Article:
[Lingtyp] terminological question about local cases/adpositions

Gilles Authier gilles.authier at gmail.com
Wed Mar 24 14:40:11 UTC 2021

For "languages whose adpositions only code the spatial region, leaving the
local relation to other components of the clause"

I use
non-specific:    locative
top:    superlocative
bottom:    sublocative
interior: inlocative
proximity: adlocative
vicinity: apudlocative

which are shorter and still transparent.


On Wed, Mar 24, 2021 at 3:31 PM Christian Lehmann <
christian.lehmann at uni-erfurt.de> wrote:

> May I briefly interrupt the epistemological debate with a much simpler
> question?
> Several languages (notably, many Uralic languages) display a rich local
> case system which neatly distinguishes between spatial regions ('top',
> 'bottom', 'interior', exterior' etc.) and local relations ('rest, motion
> to/from/through') to these or to the object irrespective of its regions.
> The descriptive tradition for such languages has responded to the structure
> of such paradigms by reflecting it in a set of Latinate terms of the
> following structure:
> adessive, allative, ablative
> inessive, illative, elative
> superessive, superlative (never mind the homonymy of this term), delative
> and many others. It does not matter at the moment to what extent the case
> systems or the terminology are systematic and complete. My concern is the
> distinction between rest (essive) and motion (lative). Such a distinction
> is made in local cases or adpositions of many languages. Contrasting with
> these, there are (possibly equally many or more) languages whose
> adpositions only code the spatial region, leaving the local relation to
> other components of the clause. My question is how we can apply the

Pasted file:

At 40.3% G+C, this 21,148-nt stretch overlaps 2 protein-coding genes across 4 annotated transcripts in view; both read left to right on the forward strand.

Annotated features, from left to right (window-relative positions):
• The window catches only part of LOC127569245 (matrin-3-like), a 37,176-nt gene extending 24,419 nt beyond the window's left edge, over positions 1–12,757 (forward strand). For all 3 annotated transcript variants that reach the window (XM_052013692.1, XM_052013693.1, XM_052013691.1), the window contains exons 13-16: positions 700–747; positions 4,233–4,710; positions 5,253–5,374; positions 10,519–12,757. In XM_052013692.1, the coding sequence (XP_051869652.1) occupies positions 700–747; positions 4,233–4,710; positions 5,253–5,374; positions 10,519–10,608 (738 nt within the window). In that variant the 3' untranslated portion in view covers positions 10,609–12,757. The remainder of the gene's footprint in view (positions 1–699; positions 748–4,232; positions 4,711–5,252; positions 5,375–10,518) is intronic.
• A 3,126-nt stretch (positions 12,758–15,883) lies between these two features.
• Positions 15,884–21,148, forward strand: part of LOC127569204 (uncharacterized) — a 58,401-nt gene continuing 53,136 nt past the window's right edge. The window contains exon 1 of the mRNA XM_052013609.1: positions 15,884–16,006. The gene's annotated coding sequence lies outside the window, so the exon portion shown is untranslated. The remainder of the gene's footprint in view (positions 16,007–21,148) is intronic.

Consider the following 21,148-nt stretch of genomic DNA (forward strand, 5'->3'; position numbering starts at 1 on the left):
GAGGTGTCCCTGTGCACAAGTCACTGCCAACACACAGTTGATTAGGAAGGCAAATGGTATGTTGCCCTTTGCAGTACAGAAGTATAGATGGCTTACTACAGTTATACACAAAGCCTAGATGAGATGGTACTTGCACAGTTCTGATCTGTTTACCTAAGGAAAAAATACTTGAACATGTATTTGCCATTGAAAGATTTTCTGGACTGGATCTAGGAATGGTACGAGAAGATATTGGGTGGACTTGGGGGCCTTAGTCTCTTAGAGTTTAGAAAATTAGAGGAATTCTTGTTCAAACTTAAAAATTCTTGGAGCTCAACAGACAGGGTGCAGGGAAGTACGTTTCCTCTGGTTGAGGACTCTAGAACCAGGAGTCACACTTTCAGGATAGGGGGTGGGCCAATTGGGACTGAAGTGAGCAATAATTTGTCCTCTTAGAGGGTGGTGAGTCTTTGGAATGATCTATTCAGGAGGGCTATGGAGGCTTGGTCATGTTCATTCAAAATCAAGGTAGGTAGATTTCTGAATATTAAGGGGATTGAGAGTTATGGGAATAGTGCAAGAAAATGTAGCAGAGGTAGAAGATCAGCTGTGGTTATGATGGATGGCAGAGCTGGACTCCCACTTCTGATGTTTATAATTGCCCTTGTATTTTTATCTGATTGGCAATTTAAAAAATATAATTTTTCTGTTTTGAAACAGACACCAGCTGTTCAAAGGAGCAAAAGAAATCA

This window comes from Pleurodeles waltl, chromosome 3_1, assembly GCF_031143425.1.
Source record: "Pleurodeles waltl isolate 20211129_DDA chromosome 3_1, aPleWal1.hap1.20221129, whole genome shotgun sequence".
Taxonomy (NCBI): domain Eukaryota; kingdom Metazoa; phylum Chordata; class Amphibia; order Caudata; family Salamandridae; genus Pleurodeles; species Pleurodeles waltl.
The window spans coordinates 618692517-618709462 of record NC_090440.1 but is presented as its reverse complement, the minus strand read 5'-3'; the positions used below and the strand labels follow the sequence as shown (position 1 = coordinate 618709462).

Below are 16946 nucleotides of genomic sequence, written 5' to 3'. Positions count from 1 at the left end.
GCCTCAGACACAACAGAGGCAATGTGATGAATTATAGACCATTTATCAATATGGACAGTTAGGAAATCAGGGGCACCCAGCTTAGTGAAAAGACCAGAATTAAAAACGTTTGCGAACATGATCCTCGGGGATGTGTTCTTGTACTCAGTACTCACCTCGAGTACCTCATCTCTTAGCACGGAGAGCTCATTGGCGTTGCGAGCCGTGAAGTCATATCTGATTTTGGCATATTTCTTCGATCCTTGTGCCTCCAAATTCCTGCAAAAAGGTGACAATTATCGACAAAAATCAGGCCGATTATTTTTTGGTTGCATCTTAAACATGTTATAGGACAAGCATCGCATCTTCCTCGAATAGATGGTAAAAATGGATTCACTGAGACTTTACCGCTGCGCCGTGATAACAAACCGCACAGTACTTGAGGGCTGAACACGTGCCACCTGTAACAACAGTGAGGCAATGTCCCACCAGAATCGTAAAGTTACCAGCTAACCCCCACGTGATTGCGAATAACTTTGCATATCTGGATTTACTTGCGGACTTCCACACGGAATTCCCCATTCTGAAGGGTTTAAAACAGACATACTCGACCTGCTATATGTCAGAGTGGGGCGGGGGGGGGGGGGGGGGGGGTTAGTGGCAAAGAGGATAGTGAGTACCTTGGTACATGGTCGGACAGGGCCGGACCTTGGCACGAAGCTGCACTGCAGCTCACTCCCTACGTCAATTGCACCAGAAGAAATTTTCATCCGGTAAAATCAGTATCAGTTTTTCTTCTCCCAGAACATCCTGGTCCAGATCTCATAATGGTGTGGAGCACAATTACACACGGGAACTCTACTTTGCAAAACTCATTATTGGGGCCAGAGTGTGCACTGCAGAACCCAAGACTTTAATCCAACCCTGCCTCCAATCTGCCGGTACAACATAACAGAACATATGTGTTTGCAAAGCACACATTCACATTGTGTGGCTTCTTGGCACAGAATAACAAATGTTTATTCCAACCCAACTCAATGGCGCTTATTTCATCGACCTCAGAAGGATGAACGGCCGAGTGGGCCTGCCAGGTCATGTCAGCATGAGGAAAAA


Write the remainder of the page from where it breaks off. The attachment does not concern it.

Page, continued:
> terminological pattern mentioned to these languages in order to get
> appropriate grammatical category labels and abbreviations for the
> morphological glosses of such adpositions. Here are some such concepts and
> corresponding ponderous terms:
> non-specific:    essive/lative
> top:    superessive/-lative
> bottom:    subessive/-lative
> interior: inessive/illative
> proximity: adessive/allative
> vicinity: apudessive/-lative
> and others.
> These terms have at least two disadvantages:
>    - They are long-winded.
>    - The 'lative' member of each pair has commonly been applied
>    specifically to the direction to(wards) the reference object, not generally
>    to a motion relation.
> The first pair in the list is often simply called 'locative'. But what
> about the others? Are there shorter, but equally systematic terms in use
> anywhere?
> Some may prefer just using English words like 'on', 'under', 'beside' to
> designate and gloss such adpositions or cases. Such a solution is fraught
> with problems, too:
>    1. These are no technical terms in a grammatical description, so they
>    don't imply a grammatical category and paradigm. (We can say such things as
>    'it is marked by the ablative', but hardly 'it is marked by "from"'.)
>    2. Some of these English prepositions (being SAE prepositions) do
>    imply a local relation, like English *in* is incompatible with
>    ablative directionality (must be *out of*).
>    3. Yet other spatial regions like vicinity are not matched by an
>    English preposition (*by* is too ambiguous, other candidates are too
>    specific).
> Ignoring problems 2 and 3 would therefore evoke mistaken ideas in the
> recipient of the description.
> Grateful for any useful hints,
> Christian
> --
> Prof. em. Dr. Christian Lehmann
> Rudolfstr. 4
> 99092 Erfurt
> Deutschland
> Tel.: +49/361/2113417
> E-Post: christianw_lehmann at arcor.de
> Web: https://www.christianlehmann.eu
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